Ransomware: How to Protect Your Business From Attack

Ransomware is one of the most dangerous of all the malicious programs on the internet.

The FBI describes ransomware as “a type of malicious software or malware that prevents you from accessing your computer files, systems or networks and demands you pay a ransom for their return.” In other words, ransomware is a form of cyber theft in which criminals use malware to access your systems, steal or encrypt your data, and then demand payment in exchange for returning control of your information. Unfortunately, ransomware is becoming more common (and dangerous), resulting in millions in yearly damages.

According to IBM, data breaches resulting from ransomware cost businesses an average of $4.54 million. Additionally, the same study reports the number of ransomware-related breaches grew 41% in the last year and took 49 days longer to identify and contain than other malicious programs.

To make matters worse, Sophos surveyed 5,600 IT professionals from small, medium, and large organizations for its 2022 State of Ransomware report and discovered that 66% of respondents were affected by ransomware last year, up from 37% in 2020.

Ransomware poses a significant threat to businesses, especially as more workflows and operations become digitized. No one is entirely safe; without the right measures, you could become a victim of cybercrime. Below, we will explore what ransomware is, how it affects businesses, prominent threats to watch for in 2023, and how to protect your business from attack.

What is Ransomware?

Cybercriminals specializing in ransomware use prominent hacking techniques, such as phishing, malicious advertisements, or scare tactics, to steal and encrypt data so you can no longer access critical documents and information. Others will lock you out of your systems and networks, so you cannot continue operations until you regain access. In both cases, the criminal will demand a ransom to return control of your assets.

The cost of ransomware attacks is rising, with many organizations paying hundreds of thousands or millions to regain access to their systems and information. Unfortunately, while the FBI advises against paying ransom demands, it can be tempting to give in, especially when operations are halted, and essential information is inaccessible. However, it is important to remember that your systems may not be restored even if you do pay. Some criminals will simply take your money and leave you to deal with the fallout. Hence the need to protect your business against ransomware in the first place.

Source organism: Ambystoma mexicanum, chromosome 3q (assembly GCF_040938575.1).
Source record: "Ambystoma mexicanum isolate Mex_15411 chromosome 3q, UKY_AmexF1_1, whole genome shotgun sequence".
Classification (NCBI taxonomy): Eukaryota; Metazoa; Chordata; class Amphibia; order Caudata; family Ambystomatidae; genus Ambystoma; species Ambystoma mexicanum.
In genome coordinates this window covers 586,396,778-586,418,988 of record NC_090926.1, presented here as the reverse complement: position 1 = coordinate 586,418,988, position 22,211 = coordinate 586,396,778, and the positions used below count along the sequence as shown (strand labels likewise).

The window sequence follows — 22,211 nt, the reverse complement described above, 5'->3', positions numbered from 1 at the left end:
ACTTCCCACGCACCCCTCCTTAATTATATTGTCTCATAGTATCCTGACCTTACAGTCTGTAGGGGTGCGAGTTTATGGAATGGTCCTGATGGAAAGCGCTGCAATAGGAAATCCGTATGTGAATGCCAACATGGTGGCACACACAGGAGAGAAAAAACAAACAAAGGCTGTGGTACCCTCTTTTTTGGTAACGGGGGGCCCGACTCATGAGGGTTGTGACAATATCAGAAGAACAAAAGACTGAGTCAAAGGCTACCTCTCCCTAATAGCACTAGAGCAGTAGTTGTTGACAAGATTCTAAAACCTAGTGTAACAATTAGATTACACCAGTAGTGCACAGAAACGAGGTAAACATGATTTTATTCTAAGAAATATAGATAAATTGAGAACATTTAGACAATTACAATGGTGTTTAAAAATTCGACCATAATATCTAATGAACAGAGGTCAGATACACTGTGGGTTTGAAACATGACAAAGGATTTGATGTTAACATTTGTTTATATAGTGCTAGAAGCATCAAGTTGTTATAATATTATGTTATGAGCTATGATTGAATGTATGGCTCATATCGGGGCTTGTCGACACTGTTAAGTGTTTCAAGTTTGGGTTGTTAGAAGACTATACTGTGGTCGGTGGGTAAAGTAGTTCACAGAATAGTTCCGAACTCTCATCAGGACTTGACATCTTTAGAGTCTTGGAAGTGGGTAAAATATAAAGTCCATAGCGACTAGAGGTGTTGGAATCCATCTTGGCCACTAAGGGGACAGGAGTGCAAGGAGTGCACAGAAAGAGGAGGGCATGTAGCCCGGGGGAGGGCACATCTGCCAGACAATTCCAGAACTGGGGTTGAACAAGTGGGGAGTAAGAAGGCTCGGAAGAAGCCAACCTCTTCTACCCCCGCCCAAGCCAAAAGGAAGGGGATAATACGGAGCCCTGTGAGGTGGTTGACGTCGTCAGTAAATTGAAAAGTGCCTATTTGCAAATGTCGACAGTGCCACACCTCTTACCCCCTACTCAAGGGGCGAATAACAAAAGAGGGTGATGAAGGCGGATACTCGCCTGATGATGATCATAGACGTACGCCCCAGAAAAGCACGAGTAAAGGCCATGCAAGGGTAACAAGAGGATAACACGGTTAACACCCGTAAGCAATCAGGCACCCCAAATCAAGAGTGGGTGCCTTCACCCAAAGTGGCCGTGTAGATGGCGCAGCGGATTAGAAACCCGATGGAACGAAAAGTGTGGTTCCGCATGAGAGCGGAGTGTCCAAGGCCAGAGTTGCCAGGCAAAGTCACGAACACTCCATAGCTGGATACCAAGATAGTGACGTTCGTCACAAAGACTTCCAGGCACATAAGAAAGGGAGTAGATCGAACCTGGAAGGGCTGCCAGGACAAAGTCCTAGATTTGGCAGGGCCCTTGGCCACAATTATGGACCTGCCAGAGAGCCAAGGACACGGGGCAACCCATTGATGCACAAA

How Does Ransomware Get into Systems?

Cybercriminals use various methods to hack into systems, including:

  • Phishing: A phishing scheme involves sending an email or message with a malicious link or attachment with the hopes that an employee will inadvertently click on it and give the sender access to their systems. Phishing messages often use social engineering or scare tactics and may include a false signature line from a person in their company (such as a manager).
  • Spear Phishing: Similar to regular phishing, spear phishing is more personalized and will target a smaller, more focused group of individuals. For instance, instead of sending a broad email to an entire company, a criminal may send a highly personalized message to the finance team requesting that they download an attachment for an upcoming project. Spear phishing requires in-depth knowledge of your teams and operations. Meaning, a hacker must conduct extensive research to make the message appear more authentic.
  • Malicious Ads or Websites: Many advertisements and websites are embedded with malicious code designed to access computer systems when triggered. In many cases, a user doesn’t even have to click anything. They can accidentally provide back-door access to a cybercriminal by simply visiting an untrustworthy website.
  • Insider Threats: While we like to think the best of everyone, sometimes employees don’t have the company’s best interests in mind. Sometimes hackers gain access to company systems from employees who are either disgruntled and purposely sabotage systems or are uncaring and are not mindful of best practices.